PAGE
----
FIV gag nucleotide sequences clustered the Minas Gerais strains with the subtype B isolates in the nucleotides phylogenetic tree (Fig. 1). These results are in agreement with the previously results obtained by RFLP analysis and suggest a common phylogenetic origin for these strains.
Table 1 shows the similarity between the nucleotide sequence of Minas Gerais strains and the nucleotide sequences representative of A, B, C, D and E subtypes previously reported. The highest similarity values (9598%) were observed in the TM2 and Aomori-1 subtype B strains, both Japanese strains. Despite the geographic distance between Brazil and Japan, in the present study it was clear the remarkable genetic similarity of these strains.
Almost all Minas Gerais strains formed a clear subcluster inside the subtype B, except for the 884MG strain. This pattern suggests a high similarity between these strains and the existence of a common ancestry. The sequence of the segment of gag gene of 10 strains proved the occurrence of FIV subtype B in Minas Gerais.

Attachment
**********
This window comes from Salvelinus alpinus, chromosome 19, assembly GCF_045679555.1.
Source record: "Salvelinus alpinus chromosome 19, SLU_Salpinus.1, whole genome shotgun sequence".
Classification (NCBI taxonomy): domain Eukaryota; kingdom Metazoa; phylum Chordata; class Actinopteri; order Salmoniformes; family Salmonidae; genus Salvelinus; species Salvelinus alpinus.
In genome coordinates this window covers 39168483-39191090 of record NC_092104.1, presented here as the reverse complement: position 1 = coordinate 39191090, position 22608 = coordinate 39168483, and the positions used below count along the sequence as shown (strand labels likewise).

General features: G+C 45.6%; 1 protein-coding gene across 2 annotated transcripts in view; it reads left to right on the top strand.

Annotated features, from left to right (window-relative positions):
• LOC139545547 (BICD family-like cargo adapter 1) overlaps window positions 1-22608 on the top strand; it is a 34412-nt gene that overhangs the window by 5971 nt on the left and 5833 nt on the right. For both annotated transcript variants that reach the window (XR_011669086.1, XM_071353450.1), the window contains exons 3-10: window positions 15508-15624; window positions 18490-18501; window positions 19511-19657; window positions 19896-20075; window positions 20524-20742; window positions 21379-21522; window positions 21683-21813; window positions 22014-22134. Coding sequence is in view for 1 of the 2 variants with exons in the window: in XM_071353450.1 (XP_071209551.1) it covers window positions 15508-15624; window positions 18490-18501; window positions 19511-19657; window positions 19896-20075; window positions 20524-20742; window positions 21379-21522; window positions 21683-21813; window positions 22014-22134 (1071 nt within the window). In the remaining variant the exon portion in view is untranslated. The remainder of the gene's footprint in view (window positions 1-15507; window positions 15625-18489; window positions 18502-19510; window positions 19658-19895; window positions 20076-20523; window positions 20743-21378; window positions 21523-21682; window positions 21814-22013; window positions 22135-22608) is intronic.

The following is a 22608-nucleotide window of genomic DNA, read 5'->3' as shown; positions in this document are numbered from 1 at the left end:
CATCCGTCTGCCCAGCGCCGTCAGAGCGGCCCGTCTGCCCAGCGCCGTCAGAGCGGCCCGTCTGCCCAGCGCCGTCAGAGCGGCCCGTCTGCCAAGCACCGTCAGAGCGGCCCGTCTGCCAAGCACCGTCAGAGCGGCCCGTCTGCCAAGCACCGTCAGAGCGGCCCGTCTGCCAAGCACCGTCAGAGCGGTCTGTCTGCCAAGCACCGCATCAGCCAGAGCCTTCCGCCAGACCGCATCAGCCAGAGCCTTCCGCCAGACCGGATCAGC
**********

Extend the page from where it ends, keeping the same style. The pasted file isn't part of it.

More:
We gratefully acknowledge the assistance of Msc. Betânia Paiva Drumond. We thank Dr. Stephen P. Dunham for providing FIV-positive control.
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Recebido em 11 de abril de 2005
Aceito em 22 de março de 2006
Apoio: CNPq (305045/2003-2) e CAPES
* Corresponding author (autor para correspondência)
1 Invitrogen Corp., Carlsbad, CA, USA
2 MegaBace - Amersham Pharmacia Biotech, Piscataway, NJ, USA
3 Amersham Pharmacia Biotech